Chapter 35 Summary

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Last Updated on May 5, 2015, by eNotes Editorial. Word Count: 429

As soon as the widow leaves, Huck suggests sneaking out the window. He says he cannot stand to be around so many people, especially if he has to wear brand-new clothes. Tom promises to take care of Huck and tells him not to worry. Just then, Sid comes in and says that he knows what the party is about. Mr. Jones, the Welshman, is planning to tell everyone in town that Huck saved the Widow Douglas on the night of the attempted robbery. Laughing, Sid explains that Mr. Jones thinks this is a surprise, but everyone else already knows. Tom realizes that Sid was probably responsible for spoiling the surprise for everyone, so he calls Sid mean and kicks him out of the room.

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By now Huck is even more nervous than before, but Tom convinces him to join the party anyway. When Mr. Jones gives a speech about Huck’s heroism, everyone pretends to be surprised. The Widow Douglas acts so thankful that Huck almost forgets how awful it is to wear clean clothes and to be a “target” for everyone’s attention. She surprises him by announcing that she is going to adopt him and make sure he gets an education. Further, she promises to set aside a little money to get him started in a business someday.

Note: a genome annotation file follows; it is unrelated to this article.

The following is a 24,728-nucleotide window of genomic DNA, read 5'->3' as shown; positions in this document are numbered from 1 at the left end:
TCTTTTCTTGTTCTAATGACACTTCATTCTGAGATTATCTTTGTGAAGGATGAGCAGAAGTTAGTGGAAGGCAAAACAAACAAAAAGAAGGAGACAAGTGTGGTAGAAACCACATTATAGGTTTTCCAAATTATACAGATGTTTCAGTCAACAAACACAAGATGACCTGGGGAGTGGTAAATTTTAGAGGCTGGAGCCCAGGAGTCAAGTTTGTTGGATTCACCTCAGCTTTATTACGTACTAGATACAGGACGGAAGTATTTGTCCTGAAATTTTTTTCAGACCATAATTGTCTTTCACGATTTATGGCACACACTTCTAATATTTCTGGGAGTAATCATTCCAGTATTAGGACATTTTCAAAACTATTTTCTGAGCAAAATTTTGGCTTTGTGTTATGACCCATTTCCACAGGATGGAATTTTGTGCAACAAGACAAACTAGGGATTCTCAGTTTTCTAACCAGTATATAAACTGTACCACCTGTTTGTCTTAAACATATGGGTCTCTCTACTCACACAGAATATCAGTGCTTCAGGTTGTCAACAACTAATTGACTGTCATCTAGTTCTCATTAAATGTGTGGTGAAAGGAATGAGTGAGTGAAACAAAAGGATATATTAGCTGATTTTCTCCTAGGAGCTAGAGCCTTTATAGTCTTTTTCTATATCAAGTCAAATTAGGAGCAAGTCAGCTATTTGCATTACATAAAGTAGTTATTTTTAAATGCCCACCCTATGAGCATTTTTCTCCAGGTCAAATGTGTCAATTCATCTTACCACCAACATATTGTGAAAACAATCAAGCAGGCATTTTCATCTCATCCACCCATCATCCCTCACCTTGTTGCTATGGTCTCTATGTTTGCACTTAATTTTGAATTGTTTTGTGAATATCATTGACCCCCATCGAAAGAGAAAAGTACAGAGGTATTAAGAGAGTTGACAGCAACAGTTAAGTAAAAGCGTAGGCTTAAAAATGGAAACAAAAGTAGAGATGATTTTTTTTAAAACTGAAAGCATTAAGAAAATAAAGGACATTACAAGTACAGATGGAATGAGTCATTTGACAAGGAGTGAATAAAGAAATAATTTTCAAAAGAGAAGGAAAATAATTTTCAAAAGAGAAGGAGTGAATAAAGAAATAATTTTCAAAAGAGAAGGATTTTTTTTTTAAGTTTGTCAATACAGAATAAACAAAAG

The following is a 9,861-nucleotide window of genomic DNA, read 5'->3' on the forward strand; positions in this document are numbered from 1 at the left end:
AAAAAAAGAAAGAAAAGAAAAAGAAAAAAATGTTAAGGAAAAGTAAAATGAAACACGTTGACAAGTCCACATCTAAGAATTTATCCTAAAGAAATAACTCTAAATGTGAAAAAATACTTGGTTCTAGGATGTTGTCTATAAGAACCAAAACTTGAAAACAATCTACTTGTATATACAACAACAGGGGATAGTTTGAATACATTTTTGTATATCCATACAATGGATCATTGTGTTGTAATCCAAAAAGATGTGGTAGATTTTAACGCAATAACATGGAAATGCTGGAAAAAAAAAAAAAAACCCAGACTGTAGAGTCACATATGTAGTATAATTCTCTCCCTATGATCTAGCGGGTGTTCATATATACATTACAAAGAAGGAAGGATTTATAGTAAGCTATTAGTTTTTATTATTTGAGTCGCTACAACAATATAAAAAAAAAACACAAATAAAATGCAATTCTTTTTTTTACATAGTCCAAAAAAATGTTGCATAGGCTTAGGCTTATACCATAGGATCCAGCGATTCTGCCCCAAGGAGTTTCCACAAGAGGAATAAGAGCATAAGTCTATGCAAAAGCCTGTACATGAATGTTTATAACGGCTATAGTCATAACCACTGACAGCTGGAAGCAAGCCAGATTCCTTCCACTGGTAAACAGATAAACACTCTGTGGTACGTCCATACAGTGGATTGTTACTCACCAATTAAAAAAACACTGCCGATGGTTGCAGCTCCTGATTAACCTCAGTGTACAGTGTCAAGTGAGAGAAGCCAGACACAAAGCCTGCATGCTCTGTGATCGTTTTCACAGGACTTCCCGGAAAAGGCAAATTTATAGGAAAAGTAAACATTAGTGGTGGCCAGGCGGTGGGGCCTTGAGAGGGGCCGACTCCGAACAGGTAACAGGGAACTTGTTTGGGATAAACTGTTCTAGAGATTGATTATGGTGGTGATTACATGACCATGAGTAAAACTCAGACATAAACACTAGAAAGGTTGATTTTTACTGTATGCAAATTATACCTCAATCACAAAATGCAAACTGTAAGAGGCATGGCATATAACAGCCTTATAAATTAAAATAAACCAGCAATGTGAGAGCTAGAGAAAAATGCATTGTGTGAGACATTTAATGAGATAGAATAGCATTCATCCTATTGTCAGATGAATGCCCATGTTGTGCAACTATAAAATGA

At the mention of giving Huck money, Tom speaks up: “Huck don’t need it. Huck’s rich!” Everyone laughs at this and then falls into an awkward silence. Tom insists that it is the truth. He runs outside, while everyone stares at Huck, waiting for an explanation. Naturally Huck is far too nervous to say anything, but soon Tom returns with two huge, heavy bags. He announces that half of the contents belong to Huck and half to him. Then he dumps the bags out on the widow’s table.

Everyone gasps in amazement at the huge pile of gold. At first, nobody can speak due, but when they get their voices back, they ask Tom for an explanation. He tells the story with his usual flair, being careful to insert as many fascinating details as possible.

When all the gold is counted, it turns out to be worth twelve thousand dollars. Nobody, not even the richest adults in the crowd, has ever seen so much money in one place, although a few of the adults own property that is valued a bit higher. Seeing it, Mr. Jones observes that the surprise he planned for the evening is nothing compared to the surprise the two boys have brought.

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Chapter 34 Summary


Chapter 36 Summary